StringArray ({"Choice 1", "Choice 2", "Choice 3", "Choice 4"}), 
                                                      1);

Haven’t tested it, but something like that should work…

3 Likes

Thanks, exactly that! I even looked at that and thought, "no must be fine if it works with new". Useful to know that restriction about make_unique.

Could your AnotherProcessorClass have a method that returns an array of AudioProcessorParameters (or perhaps a group of them) which you could then pass to the ParameterLayout constructor after you’ve initialised?

Something roughly along the lines of:

struct MainProcessor : public AudioProcessor
{
    MainProcessor()
        : state (*this, nullptr, "state", anotherProcessorClass1.getParameters(), 
                                          anotherProcessorClass2.getParameters()), 
    {
    }

    AudioProcessorValueTreeState state;
    AnotherProcessorClass anotherProcessorClass;
};

not really, because my “AnotherProcessorClass” constructor is expecting the AudioProcessorValueTreeState as parameter.

Of course I could change that, do things differently, but I wanted to stress the point that the new way can imply quite a few changes.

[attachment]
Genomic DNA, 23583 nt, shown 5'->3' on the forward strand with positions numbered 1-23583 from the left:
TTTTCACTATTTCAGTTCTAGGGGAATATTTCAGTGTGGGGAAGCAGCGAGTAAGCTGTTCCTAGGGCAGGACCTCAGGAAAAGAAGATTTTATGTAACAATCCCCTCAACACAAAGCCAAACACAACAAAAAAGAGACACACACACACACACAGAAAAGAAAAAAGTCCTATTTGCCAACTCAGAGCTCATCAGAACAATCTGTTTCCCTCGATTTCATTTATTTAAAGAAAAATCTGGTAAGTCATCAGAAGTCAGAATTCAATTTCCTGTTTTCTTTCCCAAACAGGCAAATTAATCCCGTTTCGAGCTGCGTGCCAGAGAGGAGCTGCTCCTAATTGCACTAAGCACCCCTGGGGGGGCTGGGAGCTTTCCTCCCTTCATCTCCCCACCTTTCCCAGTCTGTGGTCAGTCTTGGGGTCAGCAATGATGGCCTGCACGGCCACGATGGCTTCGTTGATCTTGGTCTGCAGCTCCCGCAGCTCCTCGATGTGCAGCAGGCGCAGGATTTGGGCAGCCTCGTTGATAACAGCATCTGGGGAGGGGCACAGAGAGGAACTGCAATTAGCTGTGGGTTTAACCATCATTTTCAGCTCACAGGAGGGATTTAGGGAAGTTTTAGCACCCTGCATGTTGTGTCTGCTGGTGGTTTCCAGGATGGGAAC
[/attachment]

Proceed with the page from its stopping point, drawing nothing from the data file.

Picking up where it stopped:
I just hope you will keep the old constructor around for a while… (I’m really not against the latest changes, which are most likely an improvement, but it’s quite some work to stay up to date with changes and depreciations lately)

Hi All,
I am playing around tutorial Cascading plug-in effects using processors which already use APVTS, similar like @lalala mentioned.

For now I had implementation more or less like @t0m proposed, but I wondering if each processor could have its own APVTS. Then in main processor methods getStateInformation and setStateInformation would be a little more complicated. But I think AudioPluginHost has such implementation already. There is static function createNodeXml in FilterGraph which calls
node->getProcessor()->getStateInformation (m);

Is there anything against using own APVTS object in all “anotherProcessorClass-es”?
Does it sounds reasonable?

Kindly regards,
Mateusz

I think it’s good that you’ve got the AudioParameterX classes back into the APVTS stuff. However, the best practice method seems to make it hard (impossible?) to use NormalisableRange::setSkewForCentre().

To grab an existing chunk of code as an example: